Book Review: The Homebrewer’s Companion

The Homebrewer's Companion

The Homebrewer's Companion, by Charlie Papazian

Most of my issues with this book are really not Papazian’s fault at all. It was included as part of a beginner’s brewing kit by a local store – and it definitely is not a beginner’s brewing book.

That’s not to say it’s difficult to read, or even to understand, but it isn’t organized as a step-by-step process to completing your first brew, and then advancing from there. Though Papzian hits basics at various points in the book, a general understanding of how to brew a batch of beer is probably required unless you want to read the whole book multiple times before you can even get started. Each section covers a different aspect of the brewing process, and does so from the basics to some of the more advanced homebrewing techniques within that category.

Still, some of the organization issues persist even when the reader has a better understanding of the brewing process. Tangents abound, and sometimes there’s an abrupt change of subject that even this now-experienced (this was the first brewing book I read, but that was over a year and 20-some batches ago) finds tedious, or even scatterbrained. And scatterbrained might be an important part of the Cult of Personality that Papazian has built his homebrewing reputation upon. Still, too often “I could continue explaining this to you, but wouldn’t you rather be drinking?” is dropped, when the reader is obviously interested in finding out the details – hence picking up a brewing book, dude.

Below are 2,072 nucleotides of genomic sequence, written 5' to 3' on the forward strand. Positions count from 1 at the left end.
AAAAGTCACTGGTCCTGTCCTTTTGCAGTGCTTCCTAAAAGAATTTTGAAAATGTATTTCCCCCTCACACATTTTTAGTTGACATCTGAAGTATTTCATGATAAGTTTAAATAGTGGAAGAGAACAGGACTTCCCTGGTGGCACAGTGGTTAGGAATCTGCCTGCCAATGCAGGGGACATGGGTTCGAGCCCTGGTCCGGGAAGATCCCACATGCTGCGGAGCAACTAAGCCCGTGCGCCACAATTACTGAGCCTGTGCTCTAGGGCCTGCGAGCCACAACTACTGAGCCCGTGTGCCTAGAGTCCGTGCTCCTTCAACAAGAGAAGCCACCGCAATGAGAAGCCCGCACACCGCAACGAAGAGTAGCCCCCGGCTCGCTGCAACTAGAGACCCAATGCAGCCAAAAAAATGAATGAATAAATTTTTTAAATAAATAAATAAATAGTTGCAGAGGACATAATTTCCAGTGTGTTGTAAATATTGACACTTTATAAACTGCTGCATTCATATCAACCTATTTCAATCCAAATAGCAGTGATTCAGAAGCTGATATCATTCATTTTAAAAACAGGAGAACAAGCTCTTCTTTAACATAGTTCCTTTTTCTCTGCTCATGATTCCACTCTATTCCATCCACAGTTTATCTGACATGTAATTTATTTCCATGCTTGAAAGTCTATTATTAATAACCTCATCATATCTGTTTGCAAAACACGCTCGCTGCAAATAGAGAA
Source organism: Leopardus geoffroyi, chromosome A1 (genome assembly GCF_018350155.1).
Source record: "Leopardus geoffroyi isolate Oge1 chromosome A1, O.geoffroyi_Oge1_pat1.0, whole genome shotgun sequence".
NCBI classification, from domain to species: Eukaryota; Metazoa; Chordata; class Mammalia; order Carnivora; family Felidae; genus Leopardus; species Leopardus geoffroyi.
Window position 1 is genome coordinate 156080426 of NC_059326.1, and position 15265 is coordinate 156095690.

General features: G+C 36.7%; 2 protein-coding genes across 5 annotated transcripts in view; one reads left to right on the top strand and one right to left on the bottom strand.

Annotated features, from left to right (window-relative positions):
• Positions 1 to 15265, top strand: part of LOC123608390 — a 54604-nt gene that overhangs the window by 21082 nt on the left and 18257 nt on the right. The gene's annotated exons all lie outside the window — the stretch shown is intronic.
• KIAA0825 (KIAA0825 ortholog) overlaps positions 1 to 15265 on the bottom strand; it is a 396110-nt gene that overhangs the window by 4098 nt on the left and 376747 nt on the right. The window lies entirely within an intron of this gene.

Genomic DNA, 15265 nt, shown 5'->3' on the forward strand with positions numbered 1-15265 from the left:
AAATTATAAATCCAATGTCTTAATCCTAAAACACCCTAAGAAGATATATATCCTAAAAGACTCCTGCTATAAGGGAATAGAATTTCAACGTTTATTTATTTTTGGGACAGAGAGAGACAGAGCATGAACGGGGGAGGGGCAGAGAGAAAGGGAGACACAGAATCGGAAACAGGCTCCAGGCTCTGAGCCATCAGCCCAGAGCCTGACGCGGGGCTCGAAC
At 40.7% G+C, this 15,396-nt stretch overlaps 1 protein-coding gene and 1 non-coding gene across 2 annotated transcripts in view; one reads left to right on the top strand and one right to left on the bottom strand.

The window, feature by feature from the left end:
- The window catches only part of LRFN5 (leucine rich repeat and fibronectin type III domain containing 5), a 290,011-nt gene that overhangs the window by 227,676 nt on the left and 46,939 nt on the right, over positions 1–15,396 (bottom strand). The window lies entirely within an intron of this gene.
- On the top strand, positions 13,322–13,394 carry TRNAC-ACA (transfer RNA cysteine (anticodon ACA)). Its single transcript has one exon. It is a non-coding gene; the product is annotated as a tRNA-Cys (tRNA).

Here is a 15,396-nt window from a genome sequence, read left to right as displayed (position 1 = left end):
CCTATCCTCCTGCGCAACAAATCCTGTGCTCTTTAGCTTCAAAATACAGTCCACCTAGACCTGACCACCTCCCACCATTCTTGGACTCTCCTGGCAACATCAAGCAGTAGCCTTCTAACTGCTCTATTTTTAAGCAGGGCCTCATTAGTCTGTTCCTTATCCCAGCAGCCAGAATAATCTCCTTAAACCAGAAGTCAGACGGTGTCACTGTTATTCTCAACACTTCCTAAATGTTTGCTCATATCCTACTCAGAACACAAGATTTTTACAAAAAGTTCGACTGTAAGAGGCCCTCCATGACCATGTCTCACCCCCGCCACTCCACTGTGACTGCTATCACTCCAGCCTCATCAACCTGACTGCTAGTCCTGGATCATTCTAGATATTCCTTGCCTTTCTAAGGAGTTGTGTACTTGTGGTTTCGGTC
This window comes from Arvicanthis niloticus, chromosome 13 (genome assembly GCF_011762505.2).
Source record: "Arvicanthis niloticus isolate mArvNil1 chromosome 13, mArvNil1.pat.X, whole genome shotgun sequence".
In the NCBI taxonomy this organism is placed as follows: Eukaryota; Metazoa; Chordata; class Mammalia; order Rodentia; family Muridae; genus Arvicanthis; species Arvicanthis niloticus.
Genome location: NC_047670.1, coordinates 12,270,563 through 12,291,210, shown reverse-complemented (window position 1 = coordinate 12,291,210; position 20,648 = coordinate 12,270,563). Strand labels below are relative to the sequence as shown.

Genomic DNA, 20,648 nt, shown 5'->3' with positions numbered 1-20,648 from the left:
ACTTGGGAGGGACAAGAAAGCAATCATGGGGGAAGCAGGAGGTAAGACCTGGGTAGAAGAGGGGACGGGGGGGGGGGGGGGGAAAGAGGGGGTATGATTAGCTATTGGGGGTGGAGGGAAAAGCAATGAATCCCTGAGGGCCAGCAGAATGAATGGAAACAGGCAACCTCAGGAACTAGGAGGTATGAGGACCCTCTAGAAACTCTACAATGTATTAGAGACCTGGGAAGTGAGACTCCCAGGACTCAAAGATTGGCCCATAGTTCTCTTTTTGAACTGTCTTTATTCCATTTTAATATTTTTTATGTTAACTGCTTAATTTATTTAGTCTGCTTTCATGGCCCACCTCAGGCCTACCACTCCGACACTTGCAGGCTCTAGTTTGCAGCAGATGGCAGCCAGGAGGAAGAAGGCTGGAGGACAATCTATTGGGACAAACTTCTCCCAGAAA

The final hundred pages or so contain recipes for various brews that Papazian has crafted over the years, often with creative nicknames (“dfhdgh” is one of my favorites). Those recipes are reference points more than anything for advanced brewers, though, continuing with the theme of Papazian not picking out an audience (experienced or beginner) and sticking to it. There are very few all-grain recipes, a source of frustration for those who are branching out a bit.

At the end of the day, this book is a fun read, a relatively easy read, but certainly not an essential one. Don’t pick it up if you’re trying to learn how to brew for the first time – go with one of Papazian’s other offerings. Don’t pick it up if you’re trying to take your brewing to serious new levels (though his breakdown of various all-grain mashing techniques is very good), either. However, as part of a more complete brewing library, or just as a fun read about homebrewing, it’s worthwhile.

If you’re interested in purchasing, do so through this Amazon affiliate link: The Homebrewer’s Companion